“Ghetto Fighters in Harlem World,” is the story of The Aleem Twins, Tunde Ra & TaharQa, who rose from the streets of Harlem to influence virtually every musical genre of their generation, and whose mysterious connection to Jimi Hendrix, one of the 20th century’s most important musicians, has launched hundreds of folk tales.
If you think that the stories of Sean “P-Diddy” Combs and Shawn “Jay Z” Carter epitomize the iconic narrative of the “ghetto come-up” then you probably haven’t heard of Tunde Ra and TaharQa Aleem.
The Aleem Twins entered public consciousness as Jimi Hendrix’s beloved Ghetto Fighters, and this book reveals the surprising depths of that extraordinary connection. In fact, their links were so strong, there is credible evidence that Hendrix planned to severe all his management ties to forge new musical and managerial links with the Ghetto Fighters. The Aleems are convinced Hendrix’s death was no accident and this book offers informative musings on that possibility.
The book weaves an absorbing narrative of these fascinating twins who have hovered near the epicenter of popular culture for decades, like a pair of real-life Forrest Gumps.
From do-wop with the GTOs, and Us, to psychedelic rock with Jimi Hendrix and the Ghetto Fighters, to electronic dance with the Fantastic Aleems, to hip-hop with Captain Rock and Marley Marl, et. Al. Through a charismatic combination of talent, ambition and coincidence, the Aleem twins have managed to enrich several genres of music with the artistry both of their performance and production. And, along the way, they’ve crossed paths with the industry’s leading innovators.
How two young hustlers from the streets of Harlem ascended to such influential positions in the music business is a fascinating tale in itself — But even that is just half the story!
Written as a narrative that oscillates between the Twins’ alternating perspectives, the story is a stereo reminiscence of a world shared from the womb by brothers born Albert and Arthur Allen into a Harlem family firmly rooted in African-American tradition.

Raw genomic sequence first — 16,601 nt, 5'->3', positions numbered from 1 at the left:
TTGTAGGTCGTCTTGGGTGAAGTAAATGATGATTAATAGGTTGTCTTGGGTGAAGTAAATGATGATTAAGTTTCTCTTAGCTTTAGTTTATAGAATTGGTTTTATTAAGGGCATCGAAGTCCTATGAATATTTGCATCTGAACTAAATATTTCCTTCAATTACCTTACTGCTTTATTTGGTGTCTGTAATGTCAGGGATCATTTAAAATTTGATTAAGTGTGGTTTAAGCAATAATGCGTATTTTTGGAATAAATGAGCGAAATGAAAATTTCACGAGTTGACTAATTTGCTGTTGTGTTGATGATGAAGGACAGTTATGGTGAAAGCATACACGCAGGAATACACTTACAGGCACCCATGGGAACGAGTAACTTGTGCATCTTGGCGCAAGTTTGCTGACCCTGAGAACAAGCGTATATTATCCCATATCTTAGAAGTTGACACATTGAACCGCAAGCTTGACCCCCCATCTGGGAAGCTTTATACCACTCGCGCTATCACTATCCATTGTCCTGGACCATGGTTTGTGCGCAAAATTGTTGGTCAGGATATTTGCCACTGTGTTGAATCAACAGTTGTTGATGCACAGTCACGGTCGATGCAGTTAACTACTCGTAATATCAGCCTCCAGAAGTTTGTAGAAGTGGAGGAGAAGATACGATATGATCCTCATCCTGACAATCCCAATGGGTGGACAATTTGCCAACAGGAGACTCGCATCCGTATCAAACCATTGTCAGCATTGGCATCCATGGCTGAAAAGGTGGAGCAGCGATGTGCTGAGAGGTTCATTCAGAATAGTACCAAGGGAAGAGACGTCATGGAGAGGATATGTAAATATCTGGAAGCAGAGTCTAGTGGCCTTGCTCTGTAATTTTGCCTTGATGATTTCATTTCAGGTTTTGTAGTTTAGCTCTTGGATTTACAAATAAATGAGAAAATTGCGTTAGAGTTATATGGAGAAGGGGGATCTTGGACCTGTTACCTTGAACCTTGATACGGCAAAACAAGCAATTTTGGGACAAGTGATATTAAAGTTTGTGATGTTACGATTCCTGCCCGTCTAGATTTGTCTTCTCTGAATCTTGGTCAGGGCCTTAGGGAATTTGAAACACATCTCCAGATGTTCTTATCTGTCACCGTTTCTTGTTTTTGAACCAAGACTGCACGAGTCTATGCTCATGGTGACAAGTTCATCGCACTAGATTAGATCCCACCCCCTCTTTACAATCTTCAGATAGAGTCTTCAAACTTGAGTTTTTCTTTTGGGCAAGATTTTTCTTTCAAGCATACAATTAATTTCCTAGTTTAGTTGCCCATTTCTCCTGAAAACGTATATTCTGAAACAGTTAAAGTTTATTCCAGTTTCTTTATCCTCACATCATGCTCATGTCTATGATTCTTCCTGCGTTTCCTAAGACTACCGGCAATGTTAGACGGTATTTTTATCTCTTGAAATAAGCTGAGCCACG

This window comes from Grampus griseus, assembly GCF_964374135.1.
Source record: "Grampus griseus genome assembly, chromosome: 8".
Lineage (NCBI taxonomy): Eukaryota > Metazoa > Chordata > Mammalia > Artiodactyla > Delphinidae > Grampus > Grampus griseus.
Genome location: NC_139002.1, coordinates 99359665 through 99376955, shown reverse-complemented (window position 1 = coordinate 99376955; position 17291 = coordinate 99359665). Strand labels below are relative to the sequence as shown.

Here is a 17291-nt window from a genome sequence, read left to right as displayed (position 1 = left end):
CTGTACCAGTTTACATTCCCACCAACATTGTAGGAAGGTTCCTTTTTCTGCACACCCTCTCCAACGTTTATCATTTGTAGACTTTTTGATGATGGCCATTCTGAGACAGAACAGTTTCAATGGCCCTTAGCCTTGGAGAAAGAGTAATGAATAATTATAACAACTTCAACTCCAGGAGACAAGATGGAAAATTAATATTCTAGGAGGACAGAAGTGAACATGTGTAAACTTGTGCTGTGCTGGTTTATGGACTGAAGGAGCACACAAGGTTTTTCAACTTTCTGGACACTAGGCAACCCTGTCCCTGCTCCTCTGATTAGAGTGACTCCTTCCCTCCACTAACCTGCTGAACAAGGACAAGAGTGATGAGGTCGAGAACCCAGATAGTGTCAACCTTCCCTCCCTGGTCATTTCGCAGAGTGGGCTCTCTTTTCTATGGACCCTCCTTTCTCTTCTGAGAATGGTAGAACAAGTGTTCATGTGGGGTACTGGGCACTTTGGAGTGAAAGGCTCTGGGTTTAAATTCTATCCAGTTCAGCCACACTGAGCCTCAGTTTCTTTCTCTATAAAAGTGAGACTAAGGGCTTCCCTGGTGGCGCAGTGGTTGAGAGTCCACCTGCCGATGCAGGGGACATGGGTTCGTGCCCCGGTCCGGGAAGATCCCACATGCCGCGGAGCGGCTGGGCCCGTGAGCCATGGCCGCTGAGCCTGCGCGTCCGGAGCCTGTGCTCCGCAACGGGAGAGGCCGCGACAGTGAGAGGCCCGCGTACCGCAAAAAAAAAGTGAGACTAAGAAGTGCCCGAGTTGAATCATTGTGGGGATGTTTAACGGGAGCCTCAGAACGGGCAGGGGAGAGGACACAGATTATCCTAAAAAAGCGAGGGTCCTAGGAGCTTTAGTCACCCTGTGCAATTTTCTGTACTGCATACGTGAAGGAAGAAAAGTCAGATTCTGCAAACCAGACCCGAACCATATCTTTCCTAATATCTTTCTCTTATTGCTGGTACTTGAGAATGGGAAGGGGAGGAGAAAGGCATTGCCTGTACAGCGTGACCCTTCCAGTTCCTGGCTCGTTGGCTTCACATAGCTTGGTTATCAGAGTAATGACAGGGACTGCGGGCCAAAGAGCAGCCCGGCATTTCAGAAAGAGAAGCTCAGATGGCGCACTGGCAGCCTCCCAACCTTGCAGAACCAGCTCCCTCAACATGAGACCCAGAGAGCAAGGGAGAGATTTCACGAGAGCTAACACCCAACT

The twins take us with them on this fascinating look at Harlem’s nurturing past. They tell a tale that portray a Harlem neighborhood buzzing with solid families, very quirky characters (There’s “Fat Jack” Taylor, the Harlem mobster; June “Pantera” Vasquenza, the Mexican stripper; there was Busta “Body Bag” Robinson who got his name the way you probably assume; and “Baby” George, another hit man), and varied street activities (like “roof jumping” and playing with bullet firecrackers), while living on a block with an anomalous Catholic Church with also the famous Woodside Hotel.
While doing this, they trace the trajectory of a cast of extraordinary characters. Of course, there was Jimi Hendrix, along with Rick James, Wu Tang Clan, Earl “the Pearl” Monroe, Big Maybelle, Frankie Crocker, Nicky Barns, Marley Marl, and many, many others.
The twins’ saga also takes us into the clandestine and dangerous world of the Harlem drug trade, where they rose high in the ranks of notorious gangster, Fat Jack Taylor. They played a role in Taylor’s development of the famous venue Harlem World that provided such a powerful springboard for hip-hop. The links between Hendrix and these charismatic twins were so strong, that the two were able to convinced him to perform at a street festival on Harlem’s 138th Street — a rare performance that is still largely unheralded.
This book is mandatory reading for the earth’s countless Hendrix aficionados.